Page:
Scientific Name: Black Ash Swamp; State Rank: S4
- Community Description
- Soil and Site Characteristics
- Similar Types
- Conservation, Wildlife and Management Considerations
- Characteristic Plants
- Associated Rare Plants
- Associated Rare Animals
- Examples on Conservation Lands You Can Visit
Community Description: This northern forested wetland type is characterized by a hardwood or mixed overstory and lush understory on shallow peat or muck soils. While black ash is characteristic in these small-patch communities, Black Ash Swamps often occur within or adjacent to larger expanses of Northern White Cedar Swamps or Red Maple Swamps and may be transitional between the two. Tree cover ranges from 25-80%. Common plants of forested wetlands are often dominant in the understory, including sensitive fern, royal fern, marsh fern, tussock sedge, small manna grass, and spotted touch-me -not, as well as a scattering of rich-site wetland herbs including purple avens, Robbins' ragwort, foamflower, small enchanter's nightshade, and white turtlehead. Mosses and liverworts are usually abundant and may form a continuous carpet. Back to top.
Soil and Site Characteristics: Black Ash Swamps occupy broad basins or seepage sites on lower gentle slopes, often in association with larger areas of cedar or red maple swamp. They typically occur in rolling to low terrain in central and northern regions of the state where higher pH soils or groundwater discharge occur. Saturated soils of well decomposed organic matter (peat or muck) are typical and surface rivulets and springs are occasional. Back to top.
Diagnostics: Black ash is dominant or co-dominant (at least 40% cover) with northern white cedar or red maple in a wetland setting. Sensitive fern and royal fern each form more cover than cinnamon fern. Back to top.
Similar Types: Northern White Cedar Swamps and Evergreen Seepage Forests each have more conifer than hardwood cover in the canopy. Red Maple Swamps have more red maple than black ash in the canopy. Back to top.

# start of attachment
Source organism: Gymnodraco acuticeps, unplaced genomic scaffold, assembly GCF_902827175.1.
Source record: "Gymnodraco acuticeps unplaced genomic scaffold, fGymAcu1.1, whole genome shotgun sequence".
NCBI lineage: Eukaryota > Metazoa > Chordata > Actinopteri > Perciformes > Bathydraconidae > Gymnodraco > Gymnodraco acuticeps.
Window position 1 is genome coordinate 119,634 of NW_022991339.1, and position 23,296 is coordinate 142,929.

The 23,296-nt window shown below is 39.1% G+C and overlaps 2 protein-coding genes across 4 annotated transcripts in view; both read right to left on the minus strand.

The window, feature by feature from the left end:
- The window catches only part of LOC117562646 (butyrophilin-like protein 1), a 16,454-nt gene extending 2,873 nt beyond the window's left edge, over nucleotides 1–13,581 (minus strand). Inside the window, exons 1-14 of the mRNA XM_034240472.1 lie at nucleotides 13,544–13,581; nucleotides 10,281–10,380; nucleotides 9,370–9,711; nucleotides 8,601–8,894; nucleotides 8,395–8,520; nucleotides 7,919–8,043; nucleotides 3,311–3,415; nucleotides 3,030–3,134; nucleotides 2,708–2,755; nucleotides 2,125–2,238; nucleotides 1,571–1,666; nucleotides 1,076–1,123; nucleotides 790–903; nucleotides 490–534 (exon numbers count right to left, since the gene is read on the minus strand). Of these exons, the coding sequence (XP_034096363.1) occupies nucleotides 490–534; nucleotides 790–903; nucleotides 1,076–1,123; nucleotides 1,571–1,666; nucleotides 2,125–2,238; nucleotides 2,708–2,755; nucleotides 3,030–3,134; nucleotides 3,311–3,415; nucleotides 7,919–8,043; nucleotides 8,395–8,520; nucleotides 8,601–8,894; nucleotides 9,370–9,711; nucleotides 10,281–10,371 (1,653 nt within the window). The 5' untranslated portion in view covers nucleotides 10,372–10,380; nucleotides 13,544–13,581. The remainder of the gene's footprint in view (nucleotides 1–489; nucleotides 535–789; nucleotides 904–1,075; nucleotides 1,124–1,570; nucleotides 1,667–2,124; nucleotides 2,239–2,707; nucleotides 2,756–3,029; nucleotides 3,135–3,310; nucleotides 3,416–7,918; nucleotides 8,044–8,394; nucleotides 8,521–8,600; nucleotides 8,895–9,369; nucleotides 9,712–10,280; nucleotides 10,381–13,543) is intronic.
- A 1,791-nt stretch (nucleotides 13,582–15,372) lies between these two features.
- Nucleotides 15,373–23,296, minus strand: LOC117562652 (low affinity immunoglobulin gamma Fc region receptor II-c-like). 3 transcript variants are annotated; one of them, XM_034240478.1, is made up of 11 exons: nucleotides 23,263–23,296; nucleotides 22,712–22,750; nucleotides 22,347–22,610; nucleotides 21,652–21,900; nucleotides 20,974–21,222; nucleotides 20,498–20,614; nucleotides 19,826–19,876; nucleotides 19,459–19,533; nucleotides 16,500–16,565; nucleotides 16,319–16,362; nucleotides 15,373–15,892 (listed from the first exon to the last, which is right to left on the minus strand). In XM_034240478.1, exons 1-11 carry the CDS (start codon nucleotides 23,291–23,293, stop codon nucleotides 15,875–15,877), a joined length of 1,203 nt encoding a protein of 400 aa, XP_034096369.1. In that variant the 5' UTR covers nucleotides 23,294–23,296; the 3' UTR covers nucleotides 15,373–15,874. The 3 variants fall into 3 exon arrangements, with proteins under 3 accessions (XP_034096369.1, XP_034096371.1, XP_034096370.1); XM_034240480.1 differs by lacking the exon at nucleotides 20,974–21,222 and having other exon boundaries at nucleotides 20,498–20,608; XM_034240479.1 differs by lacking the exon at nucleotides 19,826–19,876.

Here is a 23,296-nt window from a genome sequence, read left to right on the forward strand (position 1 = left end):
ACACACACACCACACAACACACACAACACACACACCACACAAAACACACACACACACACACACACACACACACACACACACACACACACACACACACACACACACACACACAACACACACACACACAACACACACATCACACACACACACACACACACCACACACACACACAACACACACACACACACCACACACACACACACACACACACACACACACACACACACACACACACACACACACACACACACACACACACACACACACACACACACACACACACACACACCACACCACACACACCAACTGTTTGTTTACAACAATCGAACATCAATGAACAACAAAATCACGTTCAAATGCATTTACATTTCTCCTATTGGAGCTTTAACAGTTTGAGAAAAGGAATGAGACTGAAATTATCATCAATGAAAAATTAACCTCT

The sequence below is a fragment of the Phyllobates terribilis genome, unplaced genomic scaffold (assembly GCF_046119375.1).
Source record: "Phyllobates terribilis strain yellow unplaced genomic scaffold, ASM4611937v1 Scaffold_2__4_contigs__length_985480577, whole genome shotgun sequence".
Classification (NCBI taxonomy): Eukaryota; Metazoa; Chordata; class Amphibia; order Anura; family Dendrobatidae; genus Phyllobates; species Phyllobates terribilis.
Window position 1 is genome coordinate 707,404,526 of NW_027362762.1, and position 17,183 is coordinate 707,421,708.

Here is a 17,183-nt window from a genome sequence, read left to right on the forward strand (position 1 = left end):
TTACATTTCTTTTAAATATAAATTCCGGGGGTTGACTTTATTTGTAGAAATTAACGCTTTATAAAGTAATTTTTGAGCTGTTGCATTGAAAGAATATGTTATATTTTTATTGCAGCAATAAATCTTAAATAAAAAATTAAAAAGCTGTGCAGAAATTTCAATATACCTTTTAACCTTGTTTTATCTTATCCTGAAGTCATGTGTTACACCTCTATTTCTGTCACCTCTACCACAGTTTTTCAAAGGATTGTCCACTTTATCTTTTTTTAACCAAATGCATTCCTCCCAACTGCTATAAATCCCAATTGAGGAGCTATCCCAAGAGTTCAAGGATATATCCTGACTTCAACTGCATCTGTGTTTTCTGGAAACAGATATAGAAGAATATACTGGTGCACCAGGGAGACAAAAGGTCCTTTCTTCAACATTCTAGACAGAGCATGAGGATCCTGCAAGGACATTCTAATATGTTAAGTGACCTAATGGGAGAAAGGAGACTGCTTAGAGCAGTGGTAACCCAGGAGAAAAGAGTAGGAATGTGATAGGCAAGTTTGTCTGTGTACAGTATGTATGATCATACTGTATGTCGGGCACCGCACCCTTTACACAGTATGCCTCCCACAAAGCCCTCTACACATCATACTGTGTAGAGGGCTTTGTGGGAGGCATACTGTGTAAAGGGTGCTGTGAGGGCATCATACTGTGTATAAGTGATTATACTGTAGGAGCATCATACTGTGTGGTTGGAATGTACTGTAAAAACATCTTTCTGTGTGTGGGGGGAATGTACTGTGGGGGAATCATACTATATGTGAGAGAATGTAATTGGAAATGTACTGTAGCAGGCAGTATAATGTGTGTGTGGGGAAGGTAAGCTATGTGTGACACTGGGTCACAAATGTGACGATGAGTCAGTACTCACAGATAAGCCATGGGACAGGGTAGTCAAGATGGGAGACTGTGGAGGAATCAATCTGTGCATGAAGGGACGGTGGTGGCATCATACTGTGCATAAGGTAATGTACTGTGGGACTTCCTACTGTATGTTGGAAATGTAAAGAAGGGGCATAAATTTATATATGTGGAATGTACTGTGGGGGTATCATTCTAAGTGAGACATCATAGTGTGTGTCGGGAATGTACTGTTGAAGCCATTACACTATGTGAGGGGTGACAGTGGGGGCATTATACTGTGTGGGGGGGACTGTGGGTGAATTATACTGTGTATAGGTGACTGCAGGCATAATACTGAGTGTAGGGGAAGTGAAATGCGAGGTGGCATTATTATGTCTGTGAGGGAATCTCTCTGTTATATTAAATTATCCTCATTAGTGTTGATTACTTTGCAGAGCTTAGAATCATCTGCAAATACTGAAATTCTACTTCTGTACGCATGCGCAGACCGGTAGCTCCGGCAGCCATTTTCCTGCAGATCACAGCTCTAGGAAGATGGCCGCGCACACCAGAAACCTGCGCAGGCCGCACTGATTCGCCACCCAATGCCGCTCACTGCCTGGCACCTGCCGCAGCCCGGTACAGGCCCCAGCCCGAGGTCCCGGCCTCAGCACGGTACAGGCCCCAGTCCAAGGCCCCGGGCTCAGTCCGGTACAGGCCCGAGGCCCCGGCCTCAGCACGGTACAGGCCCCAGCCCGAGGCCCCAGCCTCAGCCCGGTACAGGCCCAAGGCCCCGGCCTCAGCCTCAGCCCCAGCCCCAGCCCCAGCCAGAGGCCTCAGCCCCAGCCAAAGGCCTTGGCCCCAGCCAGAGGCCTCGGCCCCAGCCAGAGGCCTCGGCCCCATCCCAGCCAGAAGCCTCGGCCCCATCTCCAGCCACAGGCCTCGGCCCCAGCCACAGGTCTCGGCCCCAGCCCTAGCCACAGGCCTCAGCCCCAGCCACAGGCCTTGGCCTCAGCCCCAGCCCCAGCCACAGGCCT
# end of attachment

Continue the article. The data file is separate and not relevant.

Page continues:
Conservation, Wildlife and Management Considerations: Wind is apparently the primary form of natural disturbance in these swamps, as black ash is shallow-rooted. Although black ash does not grow as fast as other species, its ability to stump sprout may be an important reproductive strategy in response to disturbance. Black ash is fairly long lived (>250 years). Beavers have altered many black ash swamps, converting them into open or shrub-dominated wetlands.
Breeding birds include great-crested flycatcher, brown creeper, veery, and northern waterthrush. Wood ducks may also breed in these swamps if there is open water available. Back to top.
Distribution: New England - Adirondack Province and Laurentian Mixed Forest Province. Most common in northern and eastern Maine, and likely extends to the east, west, and north. Landscape Pattern: Small patch. Back to top.
- Black ash*
- Northern white cedar*
- Red maple
- Yellow birch
- Alderleaf buckthorn*
- Black ash*
- Mountain holly
- Northern white cedar
- Red maple
- Speckled alder*
- Marsh fern
- Purple avens
- Robbins' ragwort
- Royal fern
- Sensitive fern*
- Small enchanter's nightshade
- Spotted touch-me-not
There are no documented rare animals associated with this natural community.
There are no documented examples on conservation lands that you can visit associated with this natural community.